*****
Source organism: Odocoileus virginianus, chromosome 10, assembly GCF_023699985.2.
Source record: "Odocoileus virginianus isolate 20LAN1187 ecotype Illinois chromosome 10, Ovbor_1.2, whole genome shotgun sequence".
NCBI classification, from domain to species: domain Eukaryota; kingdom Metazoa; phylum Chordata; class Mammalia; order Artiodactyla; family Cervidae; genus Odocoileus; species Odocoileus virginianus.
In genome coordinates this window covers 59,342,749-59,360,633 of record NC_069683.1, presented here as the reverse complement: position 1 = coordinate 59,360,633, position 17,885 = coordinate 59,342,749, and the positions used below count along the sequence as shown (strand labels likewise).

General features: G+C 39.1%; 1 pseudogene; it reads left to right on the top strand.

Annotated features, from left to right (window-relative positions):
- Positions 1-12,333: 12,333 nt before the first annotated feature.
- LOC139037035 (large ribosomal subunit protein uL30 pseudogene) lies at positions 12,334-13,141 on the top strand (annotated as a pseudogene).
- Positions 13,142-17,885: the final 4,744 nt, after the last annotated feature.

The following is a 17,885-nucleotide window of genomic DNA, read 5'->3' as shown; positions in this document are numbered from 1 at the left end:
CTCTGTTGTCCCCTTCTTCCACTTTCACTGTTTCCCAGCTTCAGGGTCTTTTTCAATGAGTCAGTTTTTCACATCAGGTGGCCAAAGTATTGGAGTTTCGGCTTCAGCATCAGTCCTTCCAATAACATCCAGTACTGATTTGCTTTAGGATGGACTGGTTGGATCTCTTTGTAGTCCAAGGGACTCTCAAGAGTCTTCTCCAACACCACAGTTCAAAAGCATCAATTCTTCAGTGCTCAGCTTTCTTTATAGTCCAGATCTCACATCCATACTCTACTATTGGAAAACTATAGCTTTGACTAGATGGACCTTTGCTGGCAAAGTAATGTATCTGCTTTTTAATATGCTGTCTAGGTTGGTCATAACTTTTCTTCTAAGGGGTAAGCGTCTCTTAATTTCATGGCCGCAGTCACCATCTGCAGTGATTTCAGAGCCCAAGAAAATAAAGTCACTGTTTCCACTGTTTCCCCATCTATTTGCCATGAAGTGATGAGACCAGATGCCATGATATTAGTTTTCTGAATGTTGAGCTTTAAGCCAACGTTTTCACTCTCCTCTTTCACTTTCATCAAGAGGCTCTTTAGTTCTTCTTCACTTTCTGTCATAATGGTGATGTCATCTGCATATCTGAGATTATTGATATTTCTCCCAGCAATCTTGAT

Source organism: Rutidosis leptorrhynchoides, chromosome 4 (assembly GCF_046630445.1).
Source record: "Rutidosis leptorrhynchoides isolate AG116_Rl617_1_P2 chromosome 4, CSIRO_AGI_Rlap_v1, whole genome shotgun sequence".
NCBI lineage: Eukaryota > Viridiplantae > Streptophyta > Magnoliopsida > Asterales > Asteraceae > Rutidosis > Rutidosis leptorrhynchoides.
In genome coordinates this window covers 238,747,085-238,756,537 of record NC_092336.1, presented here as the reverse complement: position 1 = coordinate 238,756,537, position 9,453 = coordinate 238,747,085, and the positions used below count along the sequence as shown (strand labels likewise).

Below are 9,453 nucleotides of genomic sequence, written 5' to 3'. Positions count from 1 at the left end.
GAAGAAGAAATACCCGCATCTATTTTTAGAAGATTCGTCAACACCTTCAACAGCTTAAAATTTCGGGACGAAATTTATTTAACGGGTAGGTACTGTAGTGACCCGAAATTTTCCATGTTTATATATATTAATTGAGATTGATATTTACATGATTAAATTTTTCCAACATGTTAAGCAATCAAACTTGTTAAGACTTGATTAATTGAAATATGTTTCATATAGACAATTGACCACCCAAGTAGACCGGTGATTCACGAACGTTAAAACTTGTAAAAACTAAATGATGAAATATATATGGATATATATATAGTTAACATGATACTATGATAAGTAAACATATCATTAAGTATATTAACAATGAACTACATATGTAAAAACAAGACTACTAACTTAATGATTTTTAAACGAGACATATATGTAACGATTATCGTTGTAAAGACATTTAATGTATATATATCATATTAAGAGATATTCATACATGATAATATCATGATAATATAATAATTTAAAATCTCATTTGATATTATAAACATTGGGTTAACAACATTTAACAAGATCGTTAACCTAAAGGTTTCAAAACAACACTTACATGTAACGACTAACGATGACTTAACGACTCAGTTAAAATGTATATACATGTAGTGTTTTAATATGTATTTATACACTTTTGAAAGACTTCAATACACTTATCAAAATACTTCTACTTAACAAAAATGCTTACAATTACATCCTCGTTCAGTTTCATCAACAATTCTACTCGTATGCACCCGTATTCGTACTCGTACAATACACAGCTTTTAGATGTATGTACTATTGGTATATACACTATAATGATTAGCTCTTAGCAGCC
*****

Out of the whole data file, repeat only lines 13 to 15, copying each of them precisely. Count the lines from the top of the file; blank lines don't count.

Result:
Source record: "Rutidosis leptorrhynchoides isolate AG116_Rl617_1_P2 chromosome 4, CSIRO_AGI_Rlap_v1, whole genome shotgun sequence".
NCBI lineage: Eukaryota > Viridiplantae > Streptophyta > Magnoliopsida > Asterales > Asteraceae > Rutidosis > Rutidosis leptorrhynchoides.
In genome coordinates this window covers 238,747,085-238,756,537 of record NC_092336.1, presented here as the reverse complement: position 1 = coordinate 238,756,537, position 9,453 = coordinate 238,747,085, and the positions used below count along the sequence as shown (strand labels likewise).